So many family history sites but where to start?

Using internet based research via sites such as Geni, Find My Past, Family Tree Now  and Ancestry is fun and informative, but if you are not savvy and review your catch carefully you will find you have snagged false leads and wasted your time. In the excitement of finding what may appear to be your relative, or household of ancestors it is natural to hope that that someone else’s information is correct about the relationships between some or all of the people on their tree. They may have records (but which are not for the individual they’re attached to) sources which may be only other incorrect family trees, and call themselves advanced users only because they use the facility often.

There are an extraordinary amount of records available to view online – not just transcriptions, but a digital copy of the actual record. You can browse legal papers, wills, immigration and shipping records, birth, death and marriage records. You must remember though the further back in time you go, fewer could afford to pay for the religious rites, and if they were non-conformists they may have only had a marriage conducted in the official church to make it legal because dissenters were persecuted.

First of course, ask everyone you can in the family for information and anecdotes, write it all down, make digital copies of photos and certificates etc, and don’t assume the family myth about something was not true – it may provide you with your best lead. There are many sites and blogs to give you tips about where and how to start, but some are so complicated to navigate around they are overwhelming. One of the first I used was Cyndi’s List.

Be like a sleuth and follow the evidence…

There is a treasure trove of information available and the trick is to work out which  pieces are actually relevant. You may have to examine a number of records for men of the same name, era and location before working out – if at all- which one was your ancestor. You’ll need to think quite laterally in the process, considering things for example such as the church denomination, that there may be several towns or villages of the same name and that someone may have remarried and had children with several spouses.

Here’s just some of the things to watch out for!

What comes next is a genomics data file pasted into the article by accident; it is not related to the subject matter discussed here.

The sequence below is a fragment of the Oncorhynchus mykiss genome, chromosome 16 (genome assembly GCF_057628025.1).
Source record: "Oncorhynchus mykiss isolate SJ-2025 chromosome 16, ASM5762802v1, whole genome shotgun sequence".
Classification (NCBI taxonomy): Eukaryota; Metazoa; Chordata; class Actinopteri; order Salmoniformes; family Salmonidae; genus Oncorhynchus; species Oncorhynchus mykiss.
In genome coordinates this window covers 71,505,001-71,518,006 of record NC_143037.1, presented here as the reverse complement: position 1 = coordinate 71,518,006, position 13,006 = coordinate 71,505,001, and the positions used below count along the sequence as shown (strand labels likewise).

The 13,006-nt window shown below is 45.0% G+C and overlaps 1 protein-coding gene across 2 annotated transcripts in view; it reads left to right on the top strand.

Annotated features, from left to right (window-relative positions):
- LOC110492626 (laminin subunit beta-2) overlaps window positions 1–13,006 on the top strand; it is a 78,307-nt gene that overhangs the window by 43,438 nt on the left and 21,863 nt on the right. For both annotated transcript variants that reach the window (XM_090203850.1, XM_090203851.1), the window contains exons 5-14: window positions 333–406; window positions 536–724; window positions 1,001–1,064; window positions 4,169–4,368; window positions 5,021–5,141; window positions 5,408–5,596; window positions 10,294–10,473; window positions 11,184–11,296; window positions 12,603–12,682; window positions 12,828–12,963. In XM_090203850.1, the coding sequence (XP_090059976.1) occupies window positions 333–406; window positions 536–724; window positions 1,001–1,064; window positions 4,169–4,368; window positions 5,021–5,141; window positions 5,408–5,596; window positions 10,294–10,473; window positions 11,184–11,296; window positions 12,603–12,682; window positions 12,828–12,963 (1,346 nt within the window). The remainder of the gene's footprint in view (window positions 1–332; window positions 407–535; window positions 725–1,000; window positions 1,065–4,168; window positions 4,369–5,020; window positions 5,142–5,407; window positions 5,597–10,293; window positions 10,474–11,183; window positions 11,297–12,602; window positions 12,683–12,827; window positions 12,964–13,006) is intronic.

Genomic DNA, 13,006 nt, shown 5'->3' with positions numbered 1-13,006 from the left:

• Find out before you join up what the focus is of the site and if it will meet your needs. Geni for example  is geared to link everyone up as part of one big family. It provides no records, so while you can create an enormous family tree many of the family relationships and data on individuals are wrong. It is not so simple to then disconnect from these erroneous trees you may have linked to, and although you can leave Geni, you can never fully check out as your profile is maintained so as to not ‘disturb’ the global tree.
  • Other sites allow you to create incredible trees with powerful analysis tools. Others are all about records, but you have to create your tree elsewhere.
  • Ancestry gives great tools including multiple tree creation and access to diverse records globally.  Many records it does not have in its database but available elsewhere can be added to your tree.
  • Use these site’s tutorials, but remember that they are just get you started and don’t cover everything you need to know to avoid mistakes.
  • People tend to assume others have researched properly, when they have simply duplicated others’ mistakes. Sometimes the errors are quickly obvious, but other times they are not. If they have no records attached to examine to support their tree, see what records can be found to support their family relationships.
  • Don’t cross-reference selectively, check everything! Part of someone else’s tree or household may be correct but two of the children for example may be the offspring of another couple nearby with the same name.
  • Keep a map handy, preferably one that shows place names as they were written rather than spelled now. These can be found on the internet, and are invaluable especially when they show and name areas, manors, mills etc. Some places of the past may have had their name changed entirely, so you may find that a mystery place was in fact exactly where that last known relative had lived.
  • It was only in 1841 the census began in England, but prior records were kept in many ways whereby you can trace family. If your ancestors were not English, records available will vary and of course not be in English, so be ready for the need for translation! When parish and legal records go back further in time, you will have to consider the use of Latin and abbreviations, and a general lack of consistency with spelling from one page to the next! You can check – visitations, trade directories, parish records, ancient texts, court rolls. Grow your own working file of abbreviations, and place name references so you don’t need to keep finding out what words mean or where places where in relation to each other. For example, determining that a woman was a vidua (widow) or uxor (wife) when buried, lets you know the status of her husband to help you find his date of death.